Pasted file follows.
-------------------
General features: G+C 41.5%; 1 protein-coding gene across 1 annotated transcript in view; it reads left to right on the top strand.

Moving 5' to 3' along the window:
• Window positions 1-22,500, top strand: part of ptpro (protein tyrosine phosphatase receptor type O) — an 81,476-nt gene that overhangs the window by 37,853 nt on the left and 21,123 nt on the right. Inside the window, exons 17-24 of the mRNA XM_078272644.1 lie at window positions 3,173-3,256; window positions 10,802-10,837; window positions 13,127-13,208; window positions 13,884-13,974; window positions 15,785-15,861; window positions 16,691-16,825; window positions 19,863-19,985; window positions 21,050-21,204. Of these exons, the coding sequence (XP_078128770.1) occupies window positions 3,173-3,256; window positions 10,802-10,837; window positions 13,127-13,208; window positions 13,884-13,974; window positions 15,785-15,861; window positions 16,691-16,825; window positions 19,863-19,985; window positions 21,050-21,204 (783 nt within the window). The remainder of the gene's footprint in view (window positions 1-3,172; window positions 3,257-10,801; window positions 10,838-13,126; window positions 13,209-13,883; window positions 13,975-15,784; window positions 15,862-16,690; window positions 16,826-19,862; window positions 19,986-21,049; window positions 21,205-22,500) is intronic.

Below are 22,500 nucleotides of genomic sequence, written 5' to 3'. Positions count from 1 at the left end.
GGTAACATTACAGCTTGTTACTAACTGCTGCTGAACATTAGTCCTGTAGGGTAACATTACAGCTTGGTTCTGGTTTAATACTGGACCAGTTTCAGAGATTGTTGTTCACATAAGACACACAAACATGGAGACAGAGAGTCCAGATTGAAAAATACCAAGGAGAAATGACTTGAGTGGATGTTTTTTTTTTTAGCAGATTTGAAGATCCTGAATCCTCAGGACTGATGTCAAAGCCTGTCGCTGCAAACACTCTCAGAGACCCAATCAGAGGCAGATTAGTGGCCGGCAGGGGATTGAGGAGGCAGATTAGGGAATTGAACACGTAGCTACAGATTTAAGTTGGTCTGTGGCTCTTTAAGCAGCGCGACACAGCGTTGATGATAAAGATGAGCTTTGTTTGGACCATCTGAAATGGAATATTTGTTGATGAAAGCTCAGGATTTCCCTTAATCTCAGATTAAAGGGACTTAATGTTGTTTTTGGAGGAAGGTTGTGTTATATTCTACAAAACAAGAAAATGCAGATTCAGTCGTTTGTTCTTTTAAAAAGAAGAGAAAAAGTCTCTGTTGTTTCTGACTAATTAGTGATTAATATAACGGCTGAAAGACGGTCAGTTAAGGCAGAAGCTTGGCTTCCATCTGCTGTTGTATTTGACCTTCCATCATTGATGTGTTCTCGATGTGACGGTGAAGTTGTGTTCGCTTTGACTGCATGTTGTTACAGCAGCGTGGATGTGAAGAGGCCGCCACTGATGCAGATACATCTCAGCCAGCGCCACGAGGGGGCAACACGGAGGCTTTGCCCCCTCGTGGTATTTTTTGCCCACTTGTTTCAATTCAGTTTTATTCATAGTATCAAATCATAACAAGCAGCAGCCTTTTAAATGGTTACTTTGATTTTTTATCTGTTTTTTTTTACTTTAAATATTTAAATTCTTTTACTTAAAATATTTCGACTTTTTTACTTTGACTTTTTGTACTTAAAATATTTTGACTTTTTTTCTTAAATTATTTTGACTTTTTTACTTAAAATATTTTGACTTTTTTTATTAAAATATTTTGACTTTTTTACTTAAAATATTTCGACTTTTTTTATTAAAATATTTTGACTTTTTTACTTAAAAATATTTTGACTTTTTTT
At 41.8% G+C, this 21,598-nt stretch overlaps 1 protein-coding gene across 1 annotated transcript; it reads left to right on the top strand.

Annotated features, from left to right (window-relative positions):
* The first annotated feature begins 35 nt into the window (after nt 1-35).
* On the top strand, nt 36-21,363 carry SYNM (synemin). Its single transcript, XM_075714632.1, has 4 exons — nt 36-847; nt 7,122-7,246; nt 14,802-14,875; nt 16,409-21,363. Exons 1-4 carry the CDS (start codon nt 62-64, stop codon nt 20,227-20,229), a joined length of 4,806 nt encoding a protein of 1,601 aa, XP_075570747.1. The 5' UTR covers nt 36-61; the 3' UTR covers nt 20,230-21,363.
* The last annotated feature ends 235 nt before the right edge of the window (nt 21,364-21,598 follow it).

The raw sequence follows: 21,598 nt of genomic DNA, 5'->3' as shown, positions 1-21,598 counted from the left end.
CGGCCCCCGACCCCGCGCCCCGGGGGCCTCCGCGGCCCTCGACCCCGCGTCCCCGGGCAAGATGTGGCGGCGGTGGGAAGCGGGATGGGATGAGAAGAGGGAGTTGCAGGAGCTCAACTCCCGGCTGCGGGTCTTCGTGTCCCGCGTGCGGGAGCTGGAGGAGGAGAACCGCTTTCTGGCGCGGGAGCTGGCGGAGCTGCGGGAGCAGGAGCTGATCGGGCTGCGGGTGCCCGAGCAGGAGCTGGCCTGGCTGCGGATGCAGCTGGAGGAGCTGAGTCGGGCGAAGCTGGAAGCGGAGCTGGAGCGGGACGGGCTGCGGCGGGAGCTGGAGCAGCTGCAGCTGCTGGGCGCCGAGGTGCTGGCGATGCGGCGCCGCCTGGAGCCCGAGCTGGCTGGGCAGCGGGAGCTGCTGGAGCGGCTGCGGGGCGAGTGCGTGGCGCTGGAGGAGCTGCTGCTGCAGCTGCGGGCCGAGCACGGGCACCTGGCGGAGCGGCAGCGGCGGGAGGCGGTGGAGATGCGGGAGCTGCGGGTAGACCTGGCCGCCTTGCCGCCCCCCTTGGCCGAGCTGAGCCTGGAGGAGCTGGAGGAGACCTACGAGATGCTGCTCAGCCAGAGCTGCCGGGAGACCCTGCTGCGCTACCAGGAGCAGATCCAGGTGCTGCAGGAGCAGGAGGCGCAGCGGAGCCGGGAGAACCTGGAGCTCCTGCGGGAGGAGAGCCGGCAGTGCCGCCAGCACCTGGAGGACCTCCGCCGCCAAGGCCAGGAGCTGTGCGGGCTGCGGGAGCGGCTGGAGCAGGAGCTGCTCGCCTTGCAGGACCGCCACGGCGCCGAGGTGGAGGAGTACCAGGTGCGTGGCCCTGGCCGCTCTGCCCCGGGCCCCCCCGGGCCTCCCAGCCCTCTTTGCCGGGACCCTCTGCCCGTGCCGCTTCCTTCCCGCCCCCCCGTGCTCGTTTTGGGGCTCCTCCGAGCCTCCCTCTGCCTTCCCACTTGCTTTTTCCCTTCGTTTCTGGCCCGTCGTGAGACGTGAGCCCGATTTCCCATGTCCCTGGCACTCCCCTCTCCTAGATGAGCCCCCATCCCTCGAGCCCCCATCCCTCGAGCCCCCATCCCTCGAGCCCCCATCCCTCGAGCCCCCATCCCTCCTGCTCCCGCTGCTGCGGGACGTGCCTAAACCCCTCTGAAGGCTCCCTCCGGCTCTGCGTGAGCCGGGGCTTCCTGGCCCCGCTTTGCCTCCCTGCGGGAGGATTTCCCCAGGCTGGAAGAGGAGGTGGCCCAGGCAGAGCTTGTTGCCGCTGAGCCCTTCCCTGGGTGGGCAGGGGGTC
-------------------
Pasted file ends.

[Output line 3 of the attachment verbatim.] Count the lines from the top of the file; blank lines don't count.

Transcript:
• Window positions 1-22,500, top strand: part of ptpro (protein tyrosine phosphatase receptor type O) — an 81,476-nt gene that overhangs the window by 37,853 nt on the left and 21,123 nt on the right. Inside the window, exons 17-24 of the mRNA XM_078272644.1 lie at window positions 3,173-3,256; window positions 10,802-10,837; window positions 13,127-13,208; window positions 13,884-13,974; window positions 15,785-15,861; window positions 16,691-16,825; window positions 19,863-19,985; window positions 21,050-21,204. Of these exons, the coding sequence (XP_078128770.1) occupies window positions 3,173-3,256; window positions 10,802-10,837; window positions 13,127-13,208; window positions 13,884-13,974; window positions 15,785-15,861; window positions 16,691-16,825; window positions 19,863-19,985; window positions 21,050-21,204 (783 nt within the window). The remainder of the gene's footprint in view (window positions 1-3,172; window positions 3,257-10,801; window positions 10,838-13,126; window positions 13,209-13,883; window positions 13,975-15,784; window positions 15,862-16,690; window positions 16,826-19,862; window positions 19,986-21,049; window positions 21,205-22,500) is intronic.